Striking French ferry workers have blocked the Channel Tunnel again causing services to be suspended, Eurotunnel said.
Both Eurostar and Shuttle services were halted because of fire on the tracks at Calais caused by demonstrators.
As Calais was plunged into chaos for the second time in a fortnight, the UK government described the situation as "completely unacceptable".
A Eurotunnel spokesman said: "Services through the Channel Tunnel are currently suspended until further notice due to action by the Maritime Nord union who are also blockading the port of Calais.
"Eurotunnel deplores the actions of this union which have severely disrupted cross channel traffic over the past week. Eurotunnel calls on the governments of both Britain and France to bring an end to this industrial action and to restore order in the Calais region."
It is understood that this happened at 12.45am when protesters broke in to the Eurotunnel site and blocked the track with burning tyres.
They cut their way through fences in to the Eurotunnel site.
Earlier the British Government described the disruption caused by the industrial action as "completely unacceptable".
A statement said the British and French governments were working closely to see services return to normal as soon as possible.
It added: "Passengers on both sides of the Channel intending to travel through either Dover or Calais should check with their chosen operator before they travel.
"Operation Stack is in operation on the M20 and road users are advised to follow the signs in order to minimise disruption."
Kent Police warned that the port of Calais would be closed until Thursday while Eurotunnel described the situation as "grim", particularly for freight traffic.
Ferry services to and from Dover in Kent have been hit by the strike, which started at the northern French port at 2.20pm yesterday.
Striking ferry workers are blockading the French port to all users, meaning the "the local environment is in chaos ... there is gridlock", according to a Eurotunnel spokesman.
He said that in recent days the pattern of migrant activity has spread from attacking trucks on motorways to trying to access the terminal.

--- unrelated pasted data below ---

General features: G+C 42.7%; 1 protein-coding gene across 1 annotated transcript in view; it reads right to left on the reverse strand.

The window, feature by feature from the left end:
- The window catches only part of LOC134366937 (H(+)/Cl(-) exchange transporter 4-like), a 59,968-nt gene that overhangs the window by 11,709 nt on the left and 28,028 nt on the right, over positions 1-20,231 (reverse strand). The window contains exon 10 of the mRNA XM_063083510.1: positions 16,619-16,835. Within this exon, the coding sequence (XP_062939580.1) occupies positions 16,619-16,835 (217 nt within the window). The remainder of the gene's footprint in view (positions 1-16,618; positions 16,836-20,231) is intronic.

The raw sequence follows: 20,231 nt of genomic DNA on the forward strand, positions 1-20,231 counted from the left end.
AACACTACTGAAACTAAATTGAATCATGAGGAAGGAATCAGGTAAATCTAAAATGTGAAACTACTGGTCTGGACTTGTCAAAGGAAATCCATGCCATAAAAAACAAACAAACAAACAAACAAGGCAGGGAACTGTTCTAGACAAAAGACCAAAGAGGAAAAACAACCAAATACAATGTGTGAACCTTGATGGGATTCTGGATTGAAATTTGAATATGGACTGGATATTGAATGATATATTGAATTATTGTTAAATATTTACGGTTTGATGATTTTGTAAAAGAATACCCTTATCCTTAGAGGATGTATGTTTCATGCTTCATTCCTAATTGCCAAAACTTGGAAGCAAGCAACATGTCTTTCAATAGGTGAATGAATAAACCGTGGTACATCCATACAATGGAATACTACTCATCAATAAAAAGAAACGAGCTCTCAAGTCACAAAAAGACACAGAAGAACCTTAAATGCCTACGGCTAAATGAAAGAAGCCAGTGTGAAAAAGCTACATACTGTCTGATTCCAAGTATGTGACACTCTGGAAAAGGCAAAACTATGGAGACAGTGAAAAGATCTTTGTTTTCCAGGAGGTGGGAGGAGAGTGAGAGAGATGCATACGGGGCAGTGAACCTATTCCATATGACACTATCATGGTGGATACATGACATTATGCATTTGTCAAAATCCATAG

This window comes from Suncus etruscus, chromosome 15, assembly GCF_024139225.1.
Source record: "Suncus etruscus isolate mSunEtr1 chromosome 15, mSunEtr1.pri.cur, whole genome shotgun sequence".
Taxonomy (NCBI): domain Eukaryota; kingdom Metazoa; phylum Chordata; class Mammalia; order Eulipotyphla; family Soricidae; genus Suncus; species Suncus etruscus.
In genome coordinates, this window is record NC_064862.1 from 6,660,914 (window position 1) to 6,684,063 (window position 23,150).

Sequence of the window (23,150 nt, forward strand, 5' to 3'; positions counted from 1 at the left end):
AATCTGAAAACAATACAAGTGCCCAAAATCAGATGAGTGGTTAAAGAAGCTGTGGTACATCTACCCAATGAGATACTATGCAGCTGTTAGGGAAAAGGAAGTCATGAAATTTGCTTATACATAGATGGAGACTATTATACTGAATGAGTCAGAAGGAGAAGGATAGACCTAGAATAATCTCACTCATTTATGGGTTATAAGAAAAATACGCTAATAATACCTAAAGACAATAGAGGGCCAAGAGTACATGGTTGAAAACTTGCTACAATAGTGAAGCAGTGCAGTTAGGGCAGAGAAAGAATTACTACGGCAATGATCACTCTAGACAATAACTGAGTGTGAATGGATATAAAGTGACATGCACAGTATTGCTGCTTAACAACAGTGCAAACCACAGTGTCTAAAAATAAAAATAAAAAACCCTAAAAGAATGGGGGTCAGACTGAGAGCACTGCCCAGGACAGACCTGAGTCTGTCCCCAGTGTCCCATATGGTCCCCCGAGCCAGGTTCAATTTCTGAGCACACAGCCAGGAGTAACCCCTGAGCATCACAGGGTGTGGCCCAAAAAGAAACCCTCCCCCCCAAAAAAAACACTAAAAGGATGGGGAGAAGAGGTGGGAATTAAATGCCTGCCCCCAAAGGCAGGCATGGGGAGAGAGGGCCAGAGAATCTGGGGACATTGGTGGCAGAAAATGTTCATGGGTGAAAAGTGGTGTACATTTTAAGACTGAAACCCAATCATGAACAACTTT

He said: "There are migrants everywhere which means we have to control the trucks before they get to the site."
Crew members and catering staff on MyFerrylink services announced a strike after Eurotunnel, which owns the ships, sold the cross-channel service to rival operator DFDS.
The sale came after a competition authority ruling and left up to 600 jobs, including 70 in Dover, under threat.
MyFerrylink, which runs 16 crossings from Dover to Calais, was due to officially stop all services from a minute past midnight on Thursday. The firm could not promise that services will restart before then.
P&O Ferries chief executive Helen Deeble said: "This has left thousands of holidaymakers and lorry drivers stranded without adequate facilities - even though our employees at the port have done their level best to keep them supplied with food and water."
Ms Deeble blamed Eurotunnel for putting passengers in the middle of an industrial relations battle by not securing the jobs of workers involved.
In a statement she added: "Let me be clear: the buck stops with the French Government. They have shown that they can move swiftly to stop any disruption at the tunnel. But they have effectively abandoned any attempt to maintain security at the port of Calais, which makes a nonsense of European co-operation.
"And when is the British Government going to stand up to ensure that we can all get to mainland Europe safely and securely? Every day that the disruption lasts costs UK Plc millions of pounds."
She said that P&O Ferries employs thousands of people on both sides of the Channel and "this damaging and dangerous industrial action is now putting those jobs at risk".